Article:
Is Christianity a Western Religion?
Christianity is in the first place an oriental religion, and it is a mystical religion.
(J.C. Barrois, Roots of Christian Mysticism, Introduction)
“Western” is not necessarily a negative label, far from it! Western science is what gave us modern physics, relativity, quantum physics and with it our computers, cells phones, GPS systems, high-tech medicine etc. The strength of the Western mind is that it is analytic: it break things down into smaller and small components, until the mystery if fully explained, until the problem is fully solved.
However, there are serious problems and limitations that come with his Western mindset including legalism, excessive rationalism, utilitarianism, and a grave inability to embrace the mysterious and the holistic. Another aspect to this reflection is that a lot of people think that Christianity is absolutely “A Western religion” (whatever that means), for example in a typical slide taken from Google images:
But even as this slide admits, all of these religions are in fact Eastern, either from the middle East or from the far East. If we could draw an imaginary line on a world map, to separate Eastern from Western, it might be said that the somewhere near Bosphorus (which is near Istanbul Turkey) would be a good candidate. In order words, Christianity itself exists in two forms, as can be detected from the typical names given the various Christian bodies:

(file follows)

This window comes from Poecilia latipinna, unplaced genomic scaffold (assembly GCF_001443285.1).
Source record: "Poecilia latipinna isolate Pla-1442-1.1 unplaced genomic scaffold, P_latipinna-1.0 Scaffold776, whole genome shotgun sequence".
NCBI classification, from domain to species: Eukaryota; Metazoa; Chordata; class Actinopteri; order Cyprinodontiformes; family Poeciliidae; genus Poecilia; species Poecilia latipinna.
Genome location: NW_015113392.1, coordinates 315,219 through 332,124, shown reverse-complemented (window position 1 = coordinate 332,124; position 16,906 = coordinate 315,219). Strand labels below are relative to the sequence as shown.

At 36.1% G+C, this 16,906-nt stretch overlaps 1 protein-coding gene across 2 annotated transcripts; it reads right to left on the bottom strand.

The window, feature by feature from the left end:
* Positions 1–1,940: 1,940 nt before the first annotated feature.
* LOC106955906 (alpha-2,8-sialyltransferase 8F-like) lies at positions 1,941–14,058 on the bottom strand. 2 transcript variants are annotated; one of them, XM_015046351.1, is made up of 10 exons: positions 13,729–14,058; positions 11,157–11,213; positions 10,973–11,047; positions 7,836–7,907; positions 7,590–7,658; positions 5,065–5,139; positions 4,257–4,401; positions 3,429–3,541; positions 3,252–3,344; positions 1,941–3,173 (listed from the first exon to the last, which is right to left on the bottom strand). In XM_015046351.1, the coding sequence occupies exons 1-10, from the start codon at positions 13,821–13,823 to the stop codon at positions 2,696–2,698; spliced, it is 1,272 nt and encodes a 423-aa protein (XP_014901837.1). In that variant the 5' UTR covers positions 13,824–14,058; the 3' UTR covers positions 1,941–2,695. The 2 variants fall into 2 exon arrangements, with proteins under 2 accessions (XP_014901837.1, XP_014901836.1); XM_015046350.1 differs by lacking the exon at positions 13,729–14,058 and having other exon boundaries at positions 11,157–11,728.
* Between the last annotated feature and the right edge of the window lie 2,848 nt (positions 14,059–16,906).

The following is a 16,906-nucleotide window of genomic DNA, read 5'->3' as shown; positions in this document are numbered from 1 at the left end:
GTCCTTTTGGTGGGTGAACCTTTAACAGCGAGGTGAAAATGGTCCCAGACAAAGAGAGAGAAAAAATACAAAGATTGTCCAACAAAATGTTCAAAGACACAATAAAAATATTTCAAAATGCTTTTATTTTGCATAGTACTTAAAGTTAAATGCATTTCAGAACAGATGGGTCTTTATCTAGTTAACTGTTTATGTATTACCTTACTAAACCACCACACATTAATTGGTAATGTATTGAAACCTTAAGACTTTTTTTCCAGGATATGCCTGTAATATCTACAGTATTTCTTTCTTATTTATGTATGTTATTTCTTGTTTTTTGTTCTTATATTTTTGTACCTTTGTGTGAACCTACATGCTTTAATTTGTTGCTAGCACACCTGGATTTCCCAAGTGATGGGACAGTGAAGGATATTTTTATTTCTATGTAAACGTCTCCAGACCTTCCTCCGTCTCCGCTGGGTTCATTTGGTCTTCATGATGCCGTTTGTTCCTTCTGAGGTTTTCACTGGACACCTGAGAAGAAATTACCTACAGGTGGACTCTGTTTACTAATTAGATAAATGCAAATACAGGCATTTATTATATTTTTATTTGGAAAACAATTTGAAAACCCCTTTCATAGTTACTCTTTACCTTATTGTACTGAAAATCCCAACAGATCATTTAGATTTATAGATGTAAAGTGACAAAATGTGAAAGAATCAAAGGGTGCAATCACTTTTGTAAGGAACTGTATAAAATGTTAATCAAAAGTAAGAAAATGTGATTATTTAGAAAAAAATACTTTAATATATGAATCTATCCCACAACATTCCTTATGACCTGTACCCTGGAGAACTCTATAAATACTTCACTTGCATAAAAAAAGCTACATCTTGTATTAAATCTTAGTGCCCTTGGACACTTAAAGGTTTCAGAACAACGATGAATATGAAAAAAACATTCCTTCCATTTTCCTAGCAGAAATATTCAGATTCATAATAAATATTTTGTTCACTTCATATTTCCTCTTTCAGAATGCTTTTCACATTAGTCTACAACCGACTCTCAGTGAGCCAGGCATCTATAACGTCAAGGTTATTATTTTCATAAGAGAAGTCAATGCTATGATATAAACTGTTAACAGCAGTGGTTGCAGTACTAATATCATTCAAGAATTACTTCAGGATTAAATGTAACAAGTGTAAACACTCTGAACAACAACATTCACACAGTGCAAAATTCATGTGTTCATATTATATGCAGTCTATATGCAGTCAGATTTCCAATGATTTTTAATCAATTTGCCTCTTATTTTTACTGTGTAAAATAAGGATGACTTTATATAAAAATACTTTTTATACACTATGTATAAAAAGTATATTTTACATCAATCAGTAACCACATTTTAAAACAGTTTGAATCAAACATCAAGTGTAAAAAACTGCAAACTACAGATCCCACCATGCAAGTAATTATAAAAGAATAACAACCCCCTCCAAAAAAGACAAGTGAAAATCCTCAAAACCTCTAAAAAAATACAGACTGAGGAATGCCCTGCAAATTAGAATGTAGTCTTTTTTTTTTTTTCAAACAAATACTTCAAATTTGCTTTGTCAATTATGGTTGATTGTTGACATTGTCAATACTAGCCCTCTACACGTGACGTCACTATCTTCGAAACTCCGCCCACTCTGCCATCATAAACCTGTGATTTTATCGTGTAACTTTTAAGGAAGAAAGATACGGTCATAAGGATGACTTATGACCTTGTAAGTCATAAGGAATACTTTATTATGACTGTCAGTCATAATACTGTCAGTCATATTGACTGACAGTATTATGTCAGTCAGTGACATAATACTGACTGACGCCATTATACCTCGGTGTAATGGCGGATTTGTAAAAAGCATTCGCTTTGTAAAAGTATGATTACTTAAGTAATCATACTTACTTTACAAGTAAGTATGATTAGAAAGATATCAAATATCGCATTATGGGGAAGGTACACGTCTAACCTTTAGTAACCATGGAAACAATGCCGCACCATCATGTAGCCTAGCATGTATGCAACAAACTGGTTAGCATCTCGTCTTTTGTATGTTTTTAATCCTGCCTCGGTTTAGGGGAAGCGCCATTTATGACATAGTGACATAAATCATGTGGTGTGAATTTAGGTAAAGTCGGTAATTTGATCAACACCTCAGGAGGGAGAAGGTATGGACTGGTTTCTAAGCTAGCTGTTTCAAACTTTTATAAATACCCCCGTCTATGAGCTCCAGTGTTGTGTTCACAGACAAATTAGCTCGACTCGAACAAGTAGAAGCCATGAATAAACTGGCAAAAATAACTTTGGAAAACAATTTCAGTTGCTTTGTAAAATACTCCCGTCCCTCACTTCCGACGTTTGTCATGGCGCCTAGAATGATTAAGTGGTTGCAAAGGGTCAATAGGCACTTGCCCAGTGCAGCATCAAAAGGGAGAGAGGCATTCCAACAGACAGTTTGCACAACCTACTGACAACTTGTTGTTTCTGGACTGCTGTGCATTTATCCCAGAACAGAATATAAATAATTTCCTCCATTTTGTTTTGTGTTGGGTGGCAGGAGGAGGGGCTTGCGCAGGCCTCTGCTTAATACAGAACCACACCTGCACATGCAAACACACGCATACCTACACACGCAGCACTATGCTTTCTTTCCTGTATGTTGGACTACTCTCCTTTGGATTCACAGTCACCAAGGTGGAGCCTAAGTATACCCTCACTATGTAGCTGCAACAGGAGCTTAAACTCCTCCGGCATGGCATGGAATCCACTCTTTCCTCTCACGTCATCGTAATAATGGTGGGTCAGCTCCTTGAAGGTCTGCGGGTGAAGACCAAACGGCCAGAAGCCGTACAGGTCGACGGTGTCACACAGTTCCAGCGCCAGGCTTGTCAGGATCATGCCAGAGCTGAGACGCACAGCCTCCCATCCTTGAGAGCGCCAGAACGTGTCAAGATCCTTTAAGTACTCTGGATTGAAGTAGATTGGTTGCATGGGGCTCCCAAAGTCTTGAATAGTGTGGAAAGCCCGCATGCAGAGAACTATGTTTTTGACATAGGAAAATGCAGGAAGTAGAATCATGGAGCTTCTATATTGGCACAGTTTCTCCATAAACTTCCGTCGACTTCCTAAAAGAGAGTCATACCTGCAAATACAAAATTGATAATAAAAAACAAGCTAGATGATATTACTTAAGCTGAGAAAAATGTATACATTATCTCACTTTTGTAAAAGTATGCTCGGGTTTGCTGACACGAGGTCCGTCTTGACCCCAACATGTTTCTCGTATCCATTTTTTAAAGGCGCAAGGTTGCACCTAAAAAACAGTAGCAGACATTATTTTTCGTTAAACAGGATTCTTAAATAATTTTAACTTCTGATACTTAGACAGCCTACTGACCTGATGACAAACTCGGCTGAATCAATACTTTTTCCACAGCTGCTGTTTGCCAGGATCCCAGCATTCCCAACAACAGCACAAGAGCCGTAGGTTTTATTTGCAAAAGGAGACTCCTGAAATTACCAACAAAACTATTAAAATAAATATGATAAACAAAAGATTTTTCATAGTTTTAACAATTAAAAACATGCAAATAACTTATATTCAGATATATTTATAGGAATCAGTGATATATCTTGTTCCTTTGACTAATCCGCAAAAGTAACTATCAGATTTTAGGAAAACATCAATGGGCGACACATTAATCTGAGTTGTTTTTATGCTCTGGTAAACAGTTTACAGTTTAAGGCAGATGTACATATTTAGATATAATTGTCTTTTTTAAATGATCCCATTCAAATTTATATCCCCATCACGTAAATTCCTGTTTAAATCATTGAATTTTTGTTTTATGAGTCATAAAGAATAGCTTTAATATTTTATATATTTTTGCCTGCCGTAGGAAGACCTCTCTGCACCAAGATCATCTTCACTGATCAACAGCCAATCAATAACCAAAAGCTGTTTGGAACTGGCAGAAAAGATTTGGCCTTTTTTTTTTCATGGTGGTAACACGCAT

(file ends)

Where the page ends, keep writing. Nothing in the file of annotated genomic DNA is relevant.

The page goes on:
- Roman Catholic Church (centered in Rome and therefore in the “West”)
- Protestant / Reformed / Evangelical churches (separated from Rome in Western Europe and later on in the United States)
- Eastern and Oriental Orthodox Churches (with their roots, continuity and continued existence in “the East”)
For some people, discovering that Christianity is in fact an Eastern / Oriental faith (or at least that it does continue to exist with these roots and mindset) is in itself a form of good news. The Orthodox Church is often called “Eastern Orthodox” for a reason: it has preserved the mindset of the Easter where Christianity was born. Does it really matter?
Two example with suffice it illustrate: the book of Revelation (last book of the Bible) requires an Eastern mindset to make any sense (and it was written in the Island of Patmos in the East, and remains an Orthodox monastery to this day). A Western (often Protestant) reading of the book results in wild speculations about future events with predictions of doom that always seem to fail.
Another example is the desire of the Western mind to analyze and explain: where the East embraces mystery and the ‘unspeakable,’ the Western wishes to explain, exposes and break down into explanatory parts.
All too often, Westerns seek truth and meaning in the East, as in India and the Far East, if only to escape the perceived Western mindset of Christianity. It does not have to be so. Christ is truly the light of the East and the Eternal Way.